Industry Commentary

Time to Get Creative for Portuguese Contact Center Delivery

By February 26, 2018July 25th, 2023No Comments

BPO’s chattering classes love to talk about the best ways to support the main demand market languages.  There is little doubt that English, Spanish, French and German account for a great deal of global consumer activity. Still, the provision of customer service in Portuguese steadily has emerged as a growing necessity for enterprises eager to sell into this base of buyers.  Fortunately, for outsourcers aiming to find more cost-efficient ways of servicing Portuguese speakers in key demand markets, there are some creative ways of addressing this language.

Before discussing the alternatives for Portuguese language delivery, it is worth examining the imperative of today’s consumer with that mother-tongue.  The two main demand geographies where Portuguese is the language of choice are Brazil and Portugal.  In the case of the former, there are ample reasons for outsourcers to seek contracts among enterprises servicing this market, not the least of which is population. Brazil is roughly equal in people to the UK, France and Germany combined. And it is rapidly growing in purchasing power. Meanwhile, the birthplace of the language in question, Portugal, is expected to have a better pace of economic growth for the coming two years than its larger European neighbors, according to the IMF.  So, it just makes sense that servicing consumers in these countries should be a priority for outsourcers and their enterprise clients.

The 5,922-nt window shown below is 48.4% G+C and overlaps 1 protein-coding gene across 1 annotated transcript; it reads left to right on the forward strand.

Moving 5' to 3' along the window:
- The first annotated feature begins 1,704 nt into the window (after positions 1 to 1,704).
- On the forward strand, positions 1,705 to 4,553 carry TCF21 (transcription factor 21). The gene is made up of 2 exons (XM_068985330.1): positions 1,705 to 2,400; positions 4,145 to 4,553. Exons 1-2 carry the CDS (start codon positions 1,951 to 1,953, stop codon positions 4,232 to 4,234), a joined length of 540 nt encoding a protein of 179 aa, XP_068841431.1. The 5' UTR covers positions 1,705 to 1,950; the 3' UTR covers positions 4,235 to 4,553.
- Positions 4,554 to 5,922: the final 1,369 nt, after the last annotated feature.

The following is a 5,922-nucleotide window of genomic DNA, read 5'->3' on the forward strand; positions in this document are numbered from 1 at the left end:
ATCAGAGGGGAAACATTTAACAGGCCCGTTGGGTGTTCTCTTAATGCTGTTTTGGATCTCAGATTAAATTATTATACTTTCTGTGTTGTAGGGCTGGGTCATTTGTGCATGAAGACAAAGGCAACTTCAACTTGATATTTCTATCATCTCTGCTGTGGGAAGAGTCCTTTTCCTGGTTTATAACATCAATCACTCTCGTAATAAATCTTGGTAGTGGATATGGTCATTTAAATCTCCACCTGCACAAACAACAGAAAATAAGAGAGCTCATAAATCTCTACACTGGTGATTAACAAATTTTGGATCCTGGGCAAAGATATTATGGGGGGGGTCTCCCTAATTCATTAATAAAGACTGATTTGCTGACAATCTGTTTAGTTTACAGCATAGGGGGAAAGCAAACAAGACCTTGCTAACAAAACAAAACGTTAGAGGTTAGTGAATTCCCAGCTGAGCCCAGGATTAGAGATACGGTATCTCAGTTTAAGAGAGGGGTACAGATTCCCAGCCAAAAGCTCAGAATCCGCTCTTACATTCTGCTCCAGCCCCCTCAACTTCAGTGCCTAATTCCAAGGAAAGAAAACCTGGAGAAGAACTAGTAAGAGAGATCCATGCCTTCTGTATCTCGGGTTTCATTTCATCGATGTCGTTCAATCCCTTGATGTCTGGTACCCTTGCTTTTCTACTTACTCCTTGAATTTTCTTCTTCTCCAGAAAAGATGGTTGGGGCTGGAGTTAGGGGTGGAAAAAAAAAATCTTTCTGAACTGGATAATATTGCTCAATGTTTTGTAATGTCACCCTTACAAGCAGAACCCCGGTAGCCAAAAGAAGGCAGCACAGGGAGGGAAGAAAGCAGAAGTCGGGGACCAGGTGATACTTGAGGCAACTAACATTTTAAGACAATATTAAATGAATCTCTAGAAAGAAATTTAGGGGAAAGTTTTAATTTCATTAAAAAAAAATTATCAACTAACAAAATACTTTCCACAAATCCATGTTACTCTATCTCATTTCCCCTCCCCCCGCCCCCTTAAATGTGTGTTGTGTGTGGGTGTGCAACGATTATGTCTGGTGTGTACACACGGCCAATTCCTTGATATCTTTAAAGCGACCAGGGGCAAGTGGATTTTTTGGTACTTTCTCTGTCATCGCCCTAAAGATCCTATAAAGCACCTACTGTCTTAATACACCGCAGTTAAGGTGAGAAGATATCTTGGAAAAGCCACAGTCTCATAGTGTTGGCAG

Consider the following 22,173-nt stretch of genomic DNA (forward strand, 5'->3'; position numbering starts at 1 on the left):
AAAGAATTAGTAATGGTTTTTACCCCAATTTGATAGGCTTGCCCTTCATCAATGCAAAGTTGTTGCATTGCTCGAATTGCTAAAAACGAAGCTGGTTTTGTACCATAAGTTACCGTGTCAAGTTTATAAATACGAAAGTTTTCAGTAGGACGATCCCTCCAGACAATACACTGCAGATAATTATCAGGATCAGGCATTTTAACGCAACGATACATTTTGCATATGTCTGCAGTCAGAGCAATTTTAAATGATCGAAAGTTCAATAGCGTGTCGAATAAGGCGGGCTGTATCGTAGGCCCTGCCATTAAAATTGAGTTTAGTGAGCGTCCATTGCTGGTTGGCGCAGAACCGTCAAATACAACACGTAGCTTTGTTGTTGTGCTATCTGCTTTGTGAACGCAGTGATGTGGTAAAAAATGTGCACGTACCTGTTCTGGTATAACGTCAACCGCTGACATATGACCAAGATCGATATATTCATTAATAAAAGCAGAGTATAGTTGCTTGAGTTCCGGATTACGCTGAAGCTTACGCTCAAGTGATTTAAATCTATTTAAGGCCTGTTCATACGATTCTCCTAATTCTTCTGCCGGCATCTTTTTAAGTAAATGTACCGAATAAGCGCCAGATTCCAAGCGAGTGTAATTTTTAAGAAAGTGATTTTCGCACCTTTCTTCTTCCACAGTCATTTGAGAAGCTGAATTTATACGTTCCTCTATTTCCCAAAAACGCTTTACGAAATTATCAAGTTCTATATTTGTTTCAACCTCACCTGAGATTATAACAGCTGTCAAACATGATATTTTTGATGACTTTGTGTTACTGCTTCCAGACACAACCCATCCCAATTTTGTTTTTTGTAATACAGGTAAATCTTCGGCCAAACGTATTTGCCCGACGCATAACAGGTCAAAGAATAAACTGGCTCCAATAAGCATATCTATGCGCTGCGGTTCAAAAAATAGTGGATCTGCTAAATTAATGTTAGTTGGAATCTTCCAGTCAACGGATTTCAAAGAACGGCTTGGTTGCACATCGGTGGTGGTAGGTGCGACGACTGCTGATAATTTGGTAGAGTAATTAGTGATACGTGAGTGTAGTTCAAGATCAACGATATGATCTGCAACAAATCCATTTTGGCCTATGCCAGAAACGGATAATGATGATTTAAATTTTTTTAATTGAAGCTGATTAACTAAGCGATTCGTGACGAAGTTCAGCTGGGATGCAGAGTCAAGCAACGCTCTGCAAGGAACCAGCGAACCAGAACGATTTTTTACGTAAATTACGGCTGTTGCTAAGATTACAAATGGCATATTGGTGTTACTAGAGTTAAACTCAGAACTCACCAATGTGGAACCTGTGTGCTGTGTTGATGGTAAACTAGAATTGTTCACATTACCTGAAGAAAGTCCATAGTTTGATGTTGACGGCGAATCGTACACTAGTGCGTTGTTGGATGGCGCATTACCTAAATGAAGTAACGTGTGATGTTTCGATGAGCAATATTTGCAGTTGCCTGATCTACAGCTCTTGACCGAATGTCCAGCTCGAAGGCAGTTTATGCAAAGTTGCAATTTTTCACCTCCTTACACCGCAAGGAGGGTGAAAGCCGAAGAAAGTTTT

But, this does not necessarily mean an ‘onshore-or bust’ strategy when delivering Portuguese customer care.  Both Brazil and Portugal tend to be cost-heavy for contact centers when it comes to wages and statutory social obligations.  This is where providers can afford to get creative in delivery models.

One that should be an immediate possibility is looking to lower-cost locations for Portuguese customer experience skills.  This is becoming a more realistic scenario, with Angola and Mozambique being the most obvious candidates.  Each country has a population of nearly 30 million, making scalable labor opportunistic.  And, despite the obvious challenges of moving to transparent market economies, there have been local start ups in both Angola and Mozambique that are aiming to win offshore Portuguese support contracts.  The key for BPO stakeholders in both countries will be to change perceptions of investors looking for Portuguese delivery alternatives (a challenge that is also being felt in other prospective African BPO delivery locations).

There are other alternatives for Portuguese support, including the use of work-at-home agents in order to access more front-line talent. And while a laudable long-term objective, outsourcers need to be aware that this business model for contact center delivery is nascent in both Brazil and Portugal.  This will mean a potentially protracted amount of time needed to develop interest among potential recruits.  This is notwithstanding the required due diligence in assessing the local internet quality within the regions of both locations, in order to ensure seamless service delivery.

The bottom line is that Portuguese consumers are an important and growing part of the global demand market for contact center services.  Servicing this group efficiently and to a high standard is crucial in developing loyalty among end-users.  Being creative in doing so can ensure providers with strong quality at a price point attractive to their enterprise clients.  Forward-looking outsourcers will realize that the time to start such investigations is agora.